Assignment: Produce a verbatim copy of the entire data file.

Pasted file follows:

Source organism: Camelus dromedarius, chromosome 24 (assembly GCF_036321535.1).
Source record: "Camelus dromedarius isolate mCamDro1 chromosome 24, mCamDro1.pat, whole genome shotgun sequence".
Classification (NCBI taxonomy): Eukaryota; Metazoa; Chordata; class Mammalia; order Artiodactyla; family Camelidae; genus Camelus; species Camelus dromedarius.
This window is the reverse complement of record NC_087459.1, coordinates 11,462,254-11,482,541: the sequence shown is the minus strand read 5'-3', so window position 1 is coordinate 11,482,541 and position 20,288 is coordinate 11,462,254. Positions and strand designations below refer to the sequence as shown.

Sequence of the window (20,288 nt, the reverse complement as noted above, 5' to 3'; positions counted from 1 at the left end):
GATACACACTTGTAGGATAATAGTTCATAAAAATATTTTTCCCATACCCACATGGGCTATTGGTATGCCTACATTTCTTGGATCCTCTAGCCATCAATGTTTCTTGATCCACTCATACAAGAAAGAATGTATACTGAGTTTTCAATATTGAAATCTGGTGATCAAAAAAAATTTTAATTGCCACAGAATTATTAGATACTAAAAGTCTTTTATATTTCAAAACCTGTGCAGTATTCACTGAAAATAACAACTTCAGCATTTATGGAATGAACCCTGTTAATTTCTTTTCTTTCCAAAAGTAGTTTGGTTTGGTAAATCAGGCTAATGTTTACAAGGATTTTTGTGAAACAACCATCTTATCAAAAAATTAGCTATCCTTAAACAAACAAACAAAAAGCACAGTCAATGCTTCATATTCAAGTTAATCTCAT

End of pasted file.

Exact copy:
Source organism: Camelus dromedarius, chromosome 24 (assembly GCF_036321535.1).
Source record: "Camelus dromedarius isolate mCamDro1 chromosome 24, mCamDro1.pat, whole genome shotgun sequence".
Classification (NCBI taxonomy): Eukaryota; Metazoa; Chordata; class Mammalia; order Artiodactyla; family Camelidae; genus Camelus; species Camelus dromedarius.
This window is the reverse complement of record NC_087459.1, coordinates 11,462,254-11,482,541: the sequence shown is the minus strand read 5'-3', so window position 1 is coordinate 11,482,541 and position 20,288 is coordinate 11,462,254. Positions and strand designations below refer to the sequence as shown.

Sequence of the window (20,288 nt, the reverse complement as noted above, 5' to 3'; positions counted from 1 at the left end):
GATACACACTTGTAGGATAATAGTTCATAAAAATATTTTTCCCATACCCACATGGGCTATTGGTATGCCTACATTTCTTGGATCCTCTAGCCATCAATGTTTCTTGATCCACTCATACAAGAAAGAATGTATACTGAGTTTTCAATATTGAAATCTGGTGATCAAAAAAAATTTTAATTGCCACAGAATTATTAGATACTAAAAGTCTTTTATATTTCAAAACCTGTGCAGTATTCACTGAAAATAACAACTTCAGCATTTATGGAATGAACCCTGTTAATTTCTTTTCTTTCCAAAAGTAGTTTGGTTTGGTAAATCAGGCTAATGTTTACAAGGATTTTTGTGAAACAACCATCTTATCAAAAAATTAGCTATCCTTAAACAAACAAACAAAAAGCACAGTCAATGCTTCATATTCAAGTTAATCTCAT